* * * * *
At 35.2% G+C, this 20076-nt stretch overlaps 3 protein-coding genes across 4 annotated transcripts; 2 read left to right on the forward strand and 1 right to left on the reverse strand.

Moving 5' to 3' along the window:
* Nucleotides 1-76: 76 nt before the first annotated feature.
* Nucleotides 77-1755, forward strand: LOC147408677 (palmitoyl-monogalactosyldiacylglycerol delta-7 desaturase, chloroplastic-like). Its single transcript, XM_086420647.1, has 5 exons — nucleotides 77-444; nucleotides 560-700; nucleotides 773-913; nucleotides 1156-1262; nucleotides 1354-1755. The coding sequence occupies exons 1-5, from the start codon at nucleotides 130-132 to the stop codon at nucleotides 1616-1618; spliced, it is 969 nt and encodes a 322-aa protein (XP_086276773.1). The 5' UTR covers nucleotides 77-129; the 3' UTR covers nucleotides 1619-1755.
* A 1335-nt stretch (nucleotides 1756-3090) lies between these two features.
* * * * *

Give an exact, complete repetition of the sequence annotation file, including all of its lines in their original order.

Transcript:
At 35.2% G+C, this 20076-nt stretch overlaps 3 protein-coding genes across 4 annotated transcripts; 2 read left to right on the forward strand and 1 right to left on the reverse strand.

Moving 5' to 3' along the window:
* Nucleotides 1-76: 76 nt before the first annotated feature.
* Nucleotides 77-1755, forward strand: LOC147408677 (palmitoyl-monogalactosyldiacylglycerol delta-7 desaturase, chloroplastic-like). Its single transcript, XM_086420647.1, has 5 exons — nucleotides 77-444; nucleotides 560-700; nucleotides 773-913; nucleotides 1156-1262; nucleotides 1354-1755. The coding sequence occupies exons 1-5, from the start codon at nucleotides 130-132 to the stop codon at nucleotides 1616-1618; spliced, it is 969 nt and encodes a 322-aa protein (XP_086276773.1). The 5' UTR covers nucleotides 77-129; the 3' UTR covers nucleotides 1619-1755.
* A 1335-nt stretch (nucleotides 1756-3090) lies between these two features.